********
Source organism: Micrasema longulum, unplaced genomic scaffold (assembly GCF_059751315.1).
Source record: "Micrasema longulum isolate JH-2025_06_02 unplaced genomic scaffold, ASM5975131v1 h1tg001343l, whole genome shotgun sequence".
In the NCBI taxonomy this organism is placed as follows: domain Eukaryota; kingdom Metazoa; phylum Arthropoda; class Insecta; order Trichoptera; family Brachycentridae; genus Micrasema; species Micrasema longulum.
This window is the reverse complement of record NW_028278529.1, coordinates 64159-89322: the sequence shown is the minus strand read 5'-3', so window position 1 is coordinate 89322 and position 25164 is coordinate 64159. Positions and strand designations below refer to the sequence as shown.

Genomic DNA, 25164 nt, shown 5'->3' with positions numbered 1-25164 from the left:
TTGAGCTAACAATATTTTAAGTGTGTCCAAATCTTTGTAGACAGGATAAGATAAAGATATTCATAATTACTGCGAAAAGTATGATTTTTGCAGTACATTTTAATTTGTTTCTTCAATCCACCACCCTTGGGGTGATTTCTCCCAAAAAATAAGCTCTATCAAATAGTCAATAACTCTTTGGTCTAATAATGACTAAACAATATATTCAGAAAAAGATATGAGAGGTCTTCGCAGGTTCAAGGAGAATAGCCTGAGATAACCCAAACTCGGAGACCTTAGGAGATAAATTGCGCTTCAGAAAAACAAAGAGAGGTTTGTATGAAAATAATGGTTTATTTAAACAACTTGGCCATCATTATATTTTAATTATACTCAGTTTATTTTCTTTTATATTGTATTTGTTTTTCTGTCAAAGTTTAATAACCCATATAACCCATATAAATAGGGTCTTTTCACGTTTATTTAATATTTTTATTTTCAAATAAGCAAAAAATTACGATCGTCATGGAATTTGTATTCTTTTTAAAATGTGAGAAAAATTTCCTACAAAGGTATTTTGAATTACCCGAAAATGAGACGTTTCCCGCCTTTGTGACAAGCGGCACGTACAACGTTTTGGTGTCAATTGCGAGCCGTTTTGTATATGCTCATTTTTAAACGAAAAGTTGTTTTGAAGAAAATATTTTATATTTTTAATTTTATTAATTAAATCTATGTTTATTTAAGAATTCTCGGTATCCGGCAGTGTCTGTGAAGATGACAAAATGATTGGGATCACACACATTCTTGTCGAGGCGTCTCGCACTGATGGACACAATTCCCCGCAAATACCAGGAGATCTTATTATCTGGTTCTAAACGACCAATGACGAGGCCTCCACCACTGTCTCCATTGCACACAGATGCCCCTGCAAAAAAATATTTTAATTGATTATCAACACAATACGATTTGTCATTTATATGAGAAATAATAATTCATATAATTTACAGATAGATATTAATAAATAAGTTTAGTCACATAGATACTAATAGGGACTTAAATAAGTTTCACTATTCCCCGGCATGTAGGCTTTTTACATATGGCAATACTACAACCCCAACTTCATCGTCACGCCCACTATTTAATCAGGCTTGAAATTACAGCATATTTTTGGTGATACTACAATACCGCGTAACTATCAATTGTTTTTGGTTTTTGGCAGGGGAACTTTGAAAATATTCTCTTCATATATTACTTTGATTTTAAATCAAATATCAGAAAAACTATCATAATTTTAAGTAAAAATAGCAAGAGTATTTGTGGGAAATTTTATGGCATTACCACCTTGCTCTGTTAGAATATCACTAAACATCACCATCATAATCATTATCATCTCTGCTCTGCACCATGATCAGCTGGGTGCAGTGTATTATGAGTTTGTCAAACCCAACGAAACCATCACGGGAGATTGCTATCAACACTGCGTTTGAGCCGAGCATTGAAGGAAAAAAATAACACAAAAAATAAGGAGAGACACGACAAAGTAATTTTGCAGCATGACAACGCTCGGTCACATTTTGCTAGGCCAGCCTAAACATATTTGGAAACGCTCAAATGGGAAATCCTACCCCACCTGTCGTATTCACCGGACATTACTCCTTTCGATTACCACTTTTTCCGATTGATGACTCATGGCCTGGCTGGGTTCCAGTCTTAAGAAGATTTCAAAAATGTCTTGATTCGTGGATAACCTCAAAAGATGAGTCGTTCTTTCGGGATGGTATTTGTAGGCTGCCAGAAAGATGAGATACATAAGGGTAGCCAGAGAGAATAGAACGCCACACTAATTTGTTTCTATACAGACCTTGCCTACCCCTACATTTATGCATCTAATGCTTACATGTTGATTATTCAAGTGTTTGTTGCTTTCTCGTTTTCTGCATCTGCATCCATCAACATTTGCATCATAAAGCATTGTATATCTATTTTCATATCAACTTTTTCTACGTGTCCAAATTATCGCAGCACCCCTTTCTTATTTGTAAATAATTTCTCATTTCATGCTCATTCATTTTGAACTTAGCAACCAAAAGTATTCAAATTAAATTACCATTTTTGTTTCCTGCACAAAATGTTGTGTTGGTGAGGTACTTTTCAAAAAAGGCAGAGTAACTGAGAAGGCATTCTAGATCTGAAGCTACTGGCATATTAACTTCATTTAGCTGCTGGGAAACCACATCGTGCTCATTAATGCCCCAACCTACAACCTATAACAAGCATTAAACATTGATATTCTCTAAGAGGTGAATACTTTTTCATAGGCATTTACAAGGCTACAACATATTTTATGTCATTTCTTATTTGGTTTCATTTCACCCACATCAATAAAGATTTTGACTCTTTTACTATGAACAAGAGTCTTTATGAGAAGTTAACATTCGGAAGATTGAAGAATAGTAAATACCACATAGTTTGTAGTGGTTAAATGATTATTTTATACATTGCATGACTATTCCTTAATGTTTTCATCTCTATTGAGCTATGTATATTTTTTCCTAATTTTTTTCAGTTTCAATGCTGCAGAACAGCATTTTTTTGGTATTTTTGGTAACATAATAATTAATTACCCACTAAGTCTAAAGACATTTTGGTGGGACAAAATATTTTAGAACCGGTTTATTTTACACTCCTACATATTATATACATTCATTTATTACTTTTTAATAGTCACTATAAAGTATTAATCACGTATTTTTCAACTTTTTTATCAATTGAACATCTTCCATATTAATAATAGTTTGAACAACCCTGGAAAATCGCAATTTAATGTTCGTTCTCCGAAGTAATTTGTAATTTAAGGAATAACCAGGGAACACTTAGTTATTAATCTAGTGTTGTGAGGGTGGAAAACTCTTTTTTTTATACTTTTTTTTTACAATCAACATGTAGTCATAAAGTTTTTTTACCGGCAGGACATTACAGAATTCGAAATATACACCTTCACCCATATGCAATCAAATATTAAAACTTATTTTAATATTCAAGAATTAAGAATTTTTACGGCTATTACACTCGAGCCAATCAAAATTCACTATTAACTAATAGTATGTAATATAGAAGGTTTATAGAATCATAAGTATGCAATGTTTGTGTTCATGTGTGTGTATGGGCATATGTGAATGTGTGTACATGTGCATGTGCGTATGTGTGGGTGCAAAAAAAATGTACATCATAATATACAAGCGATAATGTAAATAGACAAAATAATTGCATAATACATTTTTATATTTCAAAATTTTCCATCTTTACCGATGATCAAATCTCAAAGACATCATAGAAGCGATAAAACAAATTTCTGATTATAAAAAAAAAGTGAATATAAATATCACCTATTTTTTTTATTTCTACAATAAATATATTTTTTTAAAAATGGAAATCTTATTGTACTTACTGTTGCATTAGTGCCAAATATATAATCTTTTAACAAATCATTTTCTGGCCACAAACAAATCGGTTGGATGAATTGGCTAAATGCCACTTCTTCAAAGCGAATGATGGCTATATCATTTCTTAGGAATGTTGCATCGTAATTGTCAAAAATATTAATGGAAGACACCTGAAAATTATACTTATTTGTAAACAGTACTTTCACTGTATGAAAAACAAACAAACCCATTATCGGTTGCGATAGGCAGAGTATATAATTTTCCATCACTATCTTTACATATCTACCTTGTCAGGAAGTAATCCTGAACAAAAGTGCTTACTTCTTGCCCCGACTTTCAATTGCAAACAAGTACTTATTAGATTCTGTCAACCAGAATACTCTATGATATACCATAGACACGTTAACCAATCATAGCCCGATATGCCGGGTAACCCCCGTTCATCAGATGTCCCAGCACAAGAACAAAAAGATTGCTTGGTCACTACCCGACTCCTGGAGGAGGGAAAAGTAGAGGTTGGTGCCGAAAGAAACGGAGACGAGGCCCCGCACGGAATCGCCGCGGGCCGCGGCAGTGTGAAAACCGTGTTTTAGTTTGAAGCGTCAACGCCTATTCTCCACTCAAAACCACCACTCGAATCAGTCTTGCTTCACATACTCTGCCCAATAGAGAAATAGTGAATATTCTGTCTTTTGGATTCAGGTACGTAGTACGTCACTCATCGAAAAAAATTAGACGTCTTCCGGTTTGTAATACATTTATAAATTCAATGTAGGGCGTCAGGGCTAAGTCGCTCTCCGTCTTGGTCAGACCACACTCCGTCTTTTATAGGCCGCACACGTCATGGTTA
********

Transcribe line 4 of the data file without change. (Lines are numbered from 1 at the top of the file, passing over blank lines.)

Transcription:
This window is the reverse complement of record NW_028278529.1, coordinates 64159-89322: the sequence shown is the minus strand read 5'-3', so window position 1 is coordinate 89322 and position 25164 is coordinate 64159. Positions and strand designations below refer to the sequence as shown.